I was very inspired by a book club meeting where several women brought healthy, delicious soups. Hopefully, I’ll be making this delicious recipe sometime soon! 

Ingredients

  • Soup:
  • 5 bacon slices, chopped $
  • 1 1/2 cups chopped onion $
  • 2 tablespoons minced fresh garlic
  • 2 (4-inch) portobello mushroom caps, chopped
  • 1 (3-pound) whole chicken, skinned $
  • 1 thyme sprig
  • 4 1/2 quarts cold water
  • 8 ounces Swiss chard
  • 1 cup uncooked pearl barley, rinsed and drained
  • 1 cup (1/2-inch) cubed peeled butternut squash
  • 1/2 cup finely chopped carrot $
  • 1/2 cup finely chopped celery $
  • 1/4 cup finely chopped Granny Smith apple
  • 1 habanero pepper
  • 3/4 teaspoon salt $
  • 1/4 teaspoon freshly ground black pepper
  • Pesto:
  • 1/4 cup walnuts, toasted
  • 1/4 cup (1 ounce) freshly grated Parmigiano-Reggiano cheese
  • 2 tablespoons extra-virgin olive oil $
  • 1 tablespoon minced fresh garlic
  • 1/4 teaspoon salt $

Preparation

  1. 1. Cook bacon in a large skillet over medium heat until crisp. Add onion, garlic, and mushrooms to pan; cook 5 minutes, stirring frequently. Set aside.
  2. 2. Remove and discard giblets and neck from chicken. Place chicken and thyme in a large Dutch oven over medium heat. Cover with 4 1/2 quarts cold water; bring to a simmer. Skim fat from surface; discard. Remove stems and center ribs from Swiss chard. Coarsely chop stems and ribs; reserve leaves. Add stems, ribs, and next 5 ingredients (through apple) to pan; bring to a simmer. Pierce habanero with a fork; add to pan. Cook 35 minutes or until chicken is done.
  3. 3. Remove chicken from pan; cool slightly. Remove chicken from bones; chop meat. Discard bones, thyme sprig, and habanero. Strain barley mixture through a sieve over a bowl. Reserve 4 cups of broth for another use. Return remaining 6 cups broth to pan; bring to a boil. Cook 10 minutes. Return chicken and barley mixture to pan; bring to a simmer. Add mushroom mixture. Cook 2 minutes or until thoroughly heated. Stir in 3/4 teaspoon salt and black pepper.
  4. 4. To prepare pesto, cook Swiss chard leaves in boiling water 2 minutes. Drain and rinse under cold water; drain. Place leaves, walnuts, and remaining ingredients in a food processor; process until smooth. Serve with soup.
 

 

We need a Choice, not an Echo

The title for this post is the title of a book conservative author and media personality, Phyllis Schlafly, self published in her battle over the Equal Rights Amendment. Back then, she was worried that government regulation would rob women of their choice to stay home as housewives and mothers. It is an equally forceful title today. But one that has taken on new meaning. 

I just got back from Lincoln Days, the Republican Party’s convention here in Missouri. And one of the more memorable moments for me this weekend was when a woman raised her hand and said, “Republicans need to be proud to be Republicans again.” “Like Phyllis Schlafly said, we need a choice, not an echo.” The guest speaker at this luncheon was Sharon Day, who is co-chair of the Republican National Party. She talked at length about what the party is doing to recruit candidates and to open up the Party to women and minorities. Seated just down the dais from her was the Hon. Catherine Hanaway, a former U.S. Attorney and the first woman to serve as Speaker of the House. If elected, she will be Missouri’s first female Governor.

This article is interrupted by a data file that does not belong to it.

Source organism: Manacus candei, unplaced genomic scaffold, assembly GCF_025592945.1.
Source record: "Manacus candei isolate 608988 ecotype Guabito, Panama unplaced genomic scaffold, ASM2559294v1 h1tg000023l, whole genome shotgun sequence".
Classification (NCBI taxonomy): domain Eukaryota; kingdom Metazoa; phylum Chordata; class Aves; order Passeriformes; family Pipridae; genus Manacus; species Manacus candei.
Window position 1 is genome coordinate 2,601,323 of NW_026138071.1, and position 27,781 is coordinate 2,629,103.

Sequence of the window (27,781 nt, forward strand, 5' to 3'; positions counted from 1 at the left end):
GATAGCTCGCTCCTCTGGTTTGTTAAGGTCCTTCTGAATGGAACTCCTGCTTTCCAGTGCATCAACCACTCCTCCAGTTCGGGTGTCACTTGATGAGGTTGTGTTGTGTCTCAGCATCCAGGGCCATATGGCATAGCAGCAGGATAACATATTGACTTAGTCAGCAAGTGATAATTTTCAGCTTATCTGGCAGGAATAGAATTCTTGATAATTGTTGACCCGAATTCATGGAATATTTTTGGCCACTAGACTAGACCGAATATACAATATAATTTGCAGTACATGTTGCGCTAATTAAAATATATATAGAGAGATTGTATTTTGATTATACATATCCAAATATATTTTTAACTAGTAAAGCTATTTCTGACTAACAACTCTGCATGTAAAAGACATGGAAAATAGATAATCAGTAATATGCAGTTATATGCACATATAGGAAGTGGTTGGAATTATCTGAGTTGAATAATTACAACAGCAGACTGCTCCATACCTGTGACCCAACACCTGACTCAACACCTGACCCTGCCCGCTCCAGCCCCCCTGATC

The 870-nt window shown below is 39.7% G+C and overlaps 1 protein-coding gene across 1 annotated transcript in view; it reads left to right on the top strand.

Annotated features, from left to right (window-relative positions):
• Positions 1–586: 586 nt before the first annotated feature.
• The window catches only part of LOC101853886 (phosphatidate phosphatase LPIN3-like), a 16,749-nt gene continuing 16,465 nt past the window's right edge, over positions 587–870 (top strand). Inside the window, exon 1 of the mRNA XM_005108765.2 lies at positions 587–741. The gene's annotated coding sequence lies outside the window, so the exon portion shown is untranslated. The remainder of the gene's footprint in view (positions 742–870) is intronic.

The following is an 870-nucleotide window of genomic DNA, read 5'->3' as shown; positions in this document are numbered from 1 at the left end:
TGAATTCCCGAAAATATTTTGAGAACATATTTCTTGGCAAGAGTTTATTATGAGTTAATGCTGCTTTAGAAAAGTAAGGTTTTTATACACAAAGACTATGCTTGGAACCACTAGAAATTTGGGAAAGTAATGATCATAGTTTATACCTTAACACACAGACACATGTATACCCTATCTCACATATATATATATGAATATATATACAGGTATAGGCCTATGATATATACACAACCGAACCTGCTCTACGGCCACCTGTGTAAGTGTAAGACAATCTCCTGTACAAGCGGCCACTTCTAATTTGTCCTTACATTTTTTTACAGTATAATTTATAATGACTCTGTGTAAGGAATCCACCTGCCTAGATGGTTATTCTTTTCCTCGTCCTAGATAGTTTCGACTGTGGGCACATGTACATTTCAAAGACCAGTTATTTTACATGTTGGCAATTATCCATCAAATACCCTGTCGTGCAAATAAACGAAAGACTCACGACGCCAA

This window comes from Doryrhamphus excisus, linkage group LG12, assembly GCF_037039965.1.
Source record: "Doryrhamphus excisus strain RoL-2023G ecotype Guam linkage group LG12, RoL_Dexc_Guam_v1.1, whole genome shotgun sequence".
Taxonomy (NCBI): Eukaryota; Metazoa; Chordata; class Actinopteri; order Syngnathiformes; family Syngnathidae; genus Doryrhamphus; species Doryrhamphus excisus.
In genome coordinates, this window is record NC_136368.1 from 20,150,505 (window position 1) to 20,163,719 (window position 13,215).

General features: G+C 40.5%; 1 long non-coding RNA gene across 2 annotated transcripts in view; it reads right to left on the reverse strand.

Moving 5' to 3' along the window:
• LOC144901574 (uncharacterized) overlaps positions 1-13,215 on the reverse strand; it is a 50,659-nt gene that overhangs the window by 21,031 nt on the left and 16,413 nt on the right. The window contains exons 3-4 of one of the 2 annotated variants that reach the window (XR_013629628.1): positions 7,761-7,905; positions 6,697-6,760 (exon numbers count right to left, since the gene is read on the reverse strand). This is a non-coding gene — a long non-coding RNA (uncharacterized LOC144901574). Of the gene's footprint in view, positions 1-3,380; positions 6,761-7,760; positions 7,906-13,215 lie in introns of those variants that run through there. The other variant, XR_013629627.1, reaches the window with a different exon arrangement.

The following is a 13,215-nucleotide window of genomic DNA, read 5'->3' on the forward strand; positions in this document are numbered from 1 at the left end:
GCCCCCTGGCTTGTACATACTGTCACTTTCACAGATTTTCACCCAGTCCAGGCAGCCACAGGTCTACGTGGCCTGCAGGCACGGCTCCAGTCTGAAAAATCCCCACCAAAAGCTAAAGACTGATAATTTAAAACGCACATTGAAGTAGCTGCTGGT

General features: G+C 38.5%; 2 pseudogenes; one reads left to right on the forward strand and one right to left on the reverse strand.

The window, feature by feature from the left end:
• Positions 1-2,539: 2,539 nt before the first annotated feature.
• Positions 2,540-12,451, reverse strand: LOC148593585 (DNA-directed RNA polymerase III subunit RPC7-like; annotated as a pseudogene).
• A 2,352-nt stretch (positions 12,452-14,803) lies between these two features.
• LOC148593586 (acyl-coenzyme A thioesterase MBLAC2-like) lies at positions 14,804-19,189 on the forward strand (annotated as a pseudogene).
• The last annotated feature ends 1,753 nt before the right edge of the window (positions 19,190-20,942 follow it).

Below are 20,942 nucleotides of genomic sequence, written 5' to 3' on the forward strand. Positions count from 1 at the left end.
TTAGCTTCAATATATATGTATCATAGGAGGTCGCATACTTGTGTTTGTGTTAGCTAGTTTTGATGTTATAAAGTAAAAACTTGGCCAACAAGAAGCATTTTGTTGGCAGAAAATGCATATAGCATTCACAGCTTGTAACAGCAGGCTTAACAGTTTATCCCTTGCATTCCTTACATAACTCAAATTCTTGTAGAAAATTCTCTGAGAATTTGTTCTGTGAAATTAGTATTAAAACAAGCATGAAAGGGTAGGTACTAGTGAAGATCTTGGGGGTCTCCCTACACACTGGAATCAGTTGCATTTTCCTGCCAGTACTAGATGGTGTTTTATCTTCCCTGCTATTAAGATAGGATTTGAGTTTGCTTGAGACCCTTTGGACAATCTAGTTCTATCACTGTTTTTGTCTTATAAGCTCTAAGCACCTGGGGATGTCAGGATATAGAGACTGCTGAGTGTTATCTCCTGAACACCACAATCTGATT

It’s shaping up to be an interesting battle. Her likely opponent is a Democrat who used to be a Republican. He left over the party’s litmus tests and hard lines. Hanaway has opened up her coalition to include suburban Republicans as well as conservatives outstate.  A moderate in temperament and approach, Hanaway has consistently been a team player for the Republicans. And as a prosecutor, she has put child pornographers away and shed a spotlight on Missouri’s newest black eye, human trafficking. 

I drove down to Springfield on I-44, on a stretch of highway named after Gov. Mel Carnahan, a Democrat who died in a tragic plane crash in the midst of a heated Senate race against Republican John Ashcroft. I took note of that sign as I drove on while the audio version of the book, Faith and Politics, by retired Republican Sen. John C. Danforth, played on the cd player in my car. I was listening for inspiration because I wasn’t sure what I would find in Springfield. I tried to commit certain phrases to memory like, “faith is not politics,” and “reconciliation”.

After blogging as a relatively radical moderate Republican woman for the last two and half years, I needed to psych myself up because I wasn’t sure what kind of reception I might get or what reconciliation might look like. I needed to know it would be okay to say I am pro-choice, pro-gay and pro-stem cell in a state that saw some of its top scientists leave over laws that restricted medical research or that is currently debating whether to recognize the marriages of gay couples who were legally wed in other states. 

The wheel is just beginning to turn, even if Missouri Republicans are only in the most initial stages of change, at least in terms of their messaging. Sure, there is still the occasional recalcitrant who gets up and declares the Republican Party, “The Pro-Life Party.” My goodness. But overall, if there was an echo, it is that the national GOP is in the midst of some earnest, and some might say overdue, self-improvement. Yes, there are many women who are pro-life in that party, including Hanaway. But, there seems to be a growing acknowledgement that it may be time to acknowledge there are lots of other kinds of Republicans out there. Continuing to draw battle lines over women’s issues is just slowing the party down from its’ other work.

Voters will have a choice that they haven’t had in the past. Do they take the long view and get on board with the party that shut down the federal government over its’ opposition to Obamacare? Do they help usher in more female candidates and hope that these women can be more willing and flexible negotiators in reconciling the thorniest issues of our day? Will Republicans on the fringes put their differences aside over single issues, especially social issues, so they can focus on job creation?  If there was a message echoing from Springfield this weeked, it is that the Missouri Republicans have realized choosing to be more inclusive is the right choice.